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Thirteenth Issue
Volume 7, No. 1
 





features

O Mordecai, Where Art Thou?
By Juan Rodriguez


fiction

Quebecite: A Jazz Fantasia In Three Cantos
Reviewed by Kelly Murphy

A House By The Sea
Reviewed by Ian McGillis

The Speaking Cure
Reviewed by Mark Heffernan

The Applecross Spell
Reviewed by Eleni Zisimatos Auerbach

Universal Recipients
Reviewed by Eleni Zisimatos Auerbach

Black Bird
Reviewed by X.I. Selene

A Sunday At The Pool In Kigali
Reviewed by Edward R. Smith

Song For My Father
Reviewed by Mary Soderstrom

The Heart Is An Involuntary Muscle
Reviewed by Kim Bourgeois

Another Book About Another Broken Heart
Reviewed by Poppy Wilkinson

Without Cease The Earth Faintly Trembles
Reviewed by Jessica Ticktin


fiction at a glance

After All!
Reviewed by Margaret Goldik

Moosehead Anthology #9: Career Suicide! Contemporary Literary Humour
Reviewed by Ian McGillis


non-fiction

Respectable Burial: Montreal's Mount Royal Cemetery
Reviewed by Margaret Goldik

Shoshanna's Story: A Mother, A Daughter, And The Shadows Of History
Reviewed by Elizabeth Johnston

Louis Riel
Reviewed by Philip Hawes

Tables For One: A Spanish Journal
Reviewed by Sarah Rosenfeld

Practice Imperfect
Reviewed by Joan Eyolfson Cadham

Ha! A Self-murder Mystery
Reviewed by Anne Cimon

Spoken Here: Travels Among Threatened Languages
Reviewed by Jill Rollins


non-fiction at a glance

Womankind
Reviewed by Margaret Goldik

A Love Of Reading: The Second Collection
Reviewed by Margaret Goldik

Entering The War Zone: A Mohawk Perspective On Resisting Invasions
Reviewed by Margaret Goldik

Drive I-95: Exit By Exit Info, Maps, History And Trivia
Reviewed by Margaret Goldik

Crooked Smile
Reviewed by Margaret Goldik

Four Hundred Brothers And Sisters
Reviewed by Margaret Goldik

After Notman: Montreal Views - A Century Apart
Reviewed by Ian McGillis



poetry

Snow Formations
Reviewed by Bert Almon

In The Worshipful Company Of Skinners
Reviewed by Bert Almon

Bamboo Church
Reviewed by Bert Almon

An Abc Of Belly Work
Reviewed by Bert Almon




young readers

Emma's Story
Reviewed by Carol-Ann Hoyte

The Mole Sisters And The Fairy Ring
Reviewed by Carol-Ann Hoyte

The Mole Sisters And The Way Home
Reviewed by Carol-Ann Hoyte

Learning With Animals
Reviewed by Carol-Ann Hoyte

Sink Or Swim
Reviewed by Carol-Ann Hoyte

Suki's Kimono
Reviewed by Carol-Ann Hoyte

Peter's Pixie
Reviewed by Carol-Ann Hoyte

A Friend For Sam
Reviewed by Carol-Ann Hoyte

Sam's First Halloween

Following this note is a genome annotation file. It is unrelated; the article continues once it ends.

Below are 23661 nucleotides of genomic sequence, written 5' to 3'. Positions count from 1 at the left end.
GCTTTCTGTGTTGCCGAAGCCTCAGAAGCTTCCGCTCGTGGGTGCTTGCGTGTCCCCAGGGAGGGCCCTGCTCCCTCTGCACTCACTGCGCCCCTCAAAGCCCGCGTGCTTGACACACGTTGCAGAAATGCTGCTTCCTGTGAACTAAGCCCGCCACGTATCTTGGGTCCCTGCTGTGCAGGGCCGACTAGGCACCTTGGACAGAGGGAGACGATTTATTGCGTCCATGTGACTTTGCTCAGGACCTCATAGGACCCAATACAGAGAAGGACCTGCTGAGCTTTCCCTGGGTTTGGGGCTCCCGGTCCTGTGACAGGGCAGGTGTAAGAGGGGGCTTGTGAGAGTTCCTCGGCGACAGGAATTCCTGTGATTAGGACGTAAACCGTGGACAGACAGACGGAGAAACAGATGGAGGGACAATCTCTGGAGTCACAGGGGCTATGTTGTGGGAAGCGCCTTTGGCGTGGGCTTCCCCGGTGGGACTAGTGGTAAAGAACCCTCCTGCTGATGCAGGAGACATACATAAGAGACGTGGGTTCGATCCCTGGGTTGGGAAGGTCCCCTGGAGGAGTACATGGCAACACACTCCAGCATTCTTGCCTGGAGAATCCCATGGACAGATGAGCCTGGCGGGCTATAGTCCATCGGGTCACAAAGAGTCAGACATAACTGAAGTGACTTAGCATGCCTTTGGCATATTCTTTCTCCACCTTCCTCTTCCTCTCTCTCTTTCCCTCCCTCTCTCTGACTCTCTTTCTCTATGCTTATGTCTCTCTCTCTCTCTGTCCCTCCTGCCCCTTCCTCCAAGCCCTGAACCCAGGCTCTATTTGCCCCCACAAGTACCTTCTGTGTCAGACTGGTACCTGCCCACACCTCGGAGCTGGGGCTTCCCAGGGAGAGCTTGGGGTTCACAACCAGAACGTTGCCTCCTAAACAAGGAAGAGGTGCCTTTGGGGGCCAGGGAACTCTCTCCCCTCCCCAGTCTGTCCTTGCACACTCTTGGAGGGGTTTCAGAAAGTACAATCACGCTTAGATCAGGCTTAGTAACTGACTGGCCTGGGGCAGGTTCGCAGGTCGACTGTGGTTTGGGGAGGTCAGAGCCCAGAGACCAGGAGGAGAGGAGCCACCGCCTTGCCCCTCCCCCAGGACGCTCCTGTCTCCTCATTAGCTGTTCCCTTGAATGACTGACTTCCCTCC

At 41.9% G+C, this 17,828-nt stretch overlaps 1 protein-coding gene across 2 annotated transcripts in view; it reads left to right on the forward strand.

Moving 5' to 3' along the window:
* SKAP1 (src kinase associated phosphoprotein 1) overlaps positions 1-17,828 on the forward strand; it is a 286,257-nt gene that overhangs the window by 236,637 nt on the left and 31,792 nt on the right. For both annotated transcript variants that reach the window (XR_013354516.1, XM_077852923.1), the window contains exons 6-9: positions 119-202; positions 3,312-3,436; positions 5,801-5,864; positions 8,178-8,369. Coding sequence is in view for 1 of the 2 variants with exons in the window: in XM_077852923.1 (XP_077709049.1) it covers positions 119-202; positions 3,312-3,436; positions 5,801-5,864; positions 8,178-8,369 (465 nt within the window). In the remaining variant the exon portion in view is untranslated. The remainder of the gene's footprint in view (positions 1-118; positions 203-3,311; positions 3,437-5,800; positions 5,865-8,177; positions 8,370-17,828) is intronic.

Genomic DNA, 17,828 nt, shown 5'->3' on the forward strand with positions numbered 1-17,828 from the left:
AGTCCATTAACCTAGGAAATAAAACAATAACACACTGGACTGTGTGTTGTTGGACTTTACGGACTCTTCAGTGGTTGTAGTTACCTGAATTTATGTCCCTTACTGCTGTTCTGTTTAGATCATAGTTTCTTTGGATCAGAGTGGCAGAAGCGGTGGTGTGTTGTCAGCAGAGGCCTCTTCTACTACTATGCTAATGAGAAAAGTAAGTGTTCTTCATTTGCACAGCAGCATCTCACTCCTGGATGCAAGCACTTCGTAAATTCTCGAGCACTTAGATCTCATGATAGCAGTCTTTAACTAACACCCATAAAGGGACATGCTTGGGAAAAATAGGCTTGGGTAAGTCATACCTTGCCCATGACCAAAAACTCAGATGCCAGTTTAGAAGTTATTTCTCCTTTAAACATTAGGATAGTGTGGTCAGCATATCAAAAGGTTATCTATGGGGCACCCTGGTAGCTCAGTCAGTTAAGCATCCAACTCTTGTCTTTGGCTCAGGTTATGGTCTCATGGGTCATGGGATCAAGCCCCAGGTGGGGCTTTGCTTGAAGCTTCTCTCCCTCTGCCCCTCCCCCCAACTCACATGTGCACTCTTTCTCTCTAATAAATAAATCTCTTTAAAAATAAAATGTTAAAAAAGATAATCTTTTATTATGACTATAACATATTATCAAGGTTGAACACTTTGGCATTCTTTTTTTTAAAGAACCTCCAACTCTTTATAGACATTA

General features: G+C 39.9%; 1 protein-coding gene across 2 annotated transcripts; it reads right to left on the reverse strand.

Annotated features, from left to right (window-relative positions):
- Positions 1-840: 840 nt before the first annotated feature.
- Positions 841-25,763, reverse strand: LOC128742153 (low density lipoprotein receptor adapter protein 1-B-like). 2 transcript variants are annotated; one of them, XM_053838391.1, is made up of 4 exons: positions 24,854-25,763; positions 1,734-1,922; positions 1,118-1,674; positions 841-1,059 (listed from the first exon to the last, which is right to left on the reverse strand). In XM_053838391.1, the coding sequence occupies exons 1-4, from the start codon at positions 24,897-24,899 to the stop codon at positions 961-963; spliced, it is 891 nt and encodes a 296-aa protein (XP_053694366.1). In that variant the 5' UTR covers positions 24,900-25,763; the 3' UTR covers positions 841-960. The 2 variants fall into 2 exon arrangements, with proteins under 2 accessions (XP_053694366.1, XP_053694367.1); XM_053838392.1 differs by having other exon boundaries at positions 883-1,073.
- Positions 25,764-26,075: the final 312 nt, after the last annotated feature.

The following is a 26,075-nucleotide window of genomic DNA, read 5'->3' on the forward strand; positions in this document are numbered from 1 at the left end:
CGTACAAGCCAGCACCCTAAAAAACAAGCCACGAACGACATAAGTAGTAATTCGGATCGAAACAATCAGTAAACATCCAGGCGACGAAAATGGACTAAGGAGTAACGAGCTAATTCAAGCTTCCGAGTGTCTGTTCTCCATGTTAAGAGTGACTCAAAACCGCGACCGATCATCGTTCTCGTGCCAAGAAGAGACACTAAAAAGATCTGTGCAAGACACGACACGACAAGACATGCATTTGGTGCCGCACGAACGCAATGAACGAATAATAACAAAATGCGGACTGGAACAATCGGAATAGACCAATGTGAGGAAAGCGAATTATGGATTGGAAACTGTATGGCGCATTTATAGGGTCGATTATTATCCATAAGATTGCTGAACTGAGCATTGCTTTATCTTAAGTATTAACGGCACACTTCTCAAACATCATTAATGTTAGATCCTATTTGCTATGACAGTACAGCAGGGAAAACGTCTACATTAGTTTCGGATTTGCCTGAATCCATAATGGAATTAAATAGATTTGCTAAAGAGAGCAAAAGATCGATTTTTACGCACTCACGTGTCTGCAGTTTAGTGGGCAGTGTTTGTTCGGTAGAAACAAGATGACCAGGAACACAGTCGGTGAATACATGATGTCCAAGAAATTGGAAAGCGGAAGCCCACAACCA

Reviewed by Carol-Ann Hoyte

Tales Of Court And Castle
Reviewed by Carol-Ann Hoyte

Think For Yourself: A Kid's Guide To Solving Life's Dilemmas And Other Sticky Problems
Reviewed by Carol-Ann Hoyte

Nellie Mcclung: Voice For The Voiceless
Reviewed by Carol-Ann Hoyte




Drive I-95: Exit By Exit Info, Maps, History And Trivia
By Stan Posner And Sandra Phillips-posner
$29.95
paper 192 pp.
Travelsmart 1-894979-81-8
non-fiction at a glance


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New Document Quebecers flock to Florida every winter, and those who don't fly generally take the I-95. Sandra Phillips-Posner and Stan Posner have created a book that has everything needed to make the journey. An "info-map" concept contains both the map and all the information on 30-mile-at-a-time pages, drawn for both the southward and northward journeys.

Restaurants, gas bars, hotels/motels, landmarks and the sights associated with each exit en route are given. For example, Exit 104 in Virginia has a Russel Stover chocolate outlet; on the other side of the highway is a coin laundry and a CB shop. If traffic or construction slows you down, alternative side roads are suggested. Gas stations show details about the services they offer, from auto mechanic, bank machines, to showers. Restaurants with a children's play area are also indicated, as are pet-friendly motels. There are restaurant reviews, shopping, museums - in short, anything you need to make your trip enjoyable. There's even a police car icon indicating places where they sometimes like to lurk.

The front flap is designed to act as a page marker, and the spiral binding allows the guide book to lie flat. One suggested use for this info-guide is for women travelling alone - and it certainly makes sense for anyone with children who wants to plan ahead.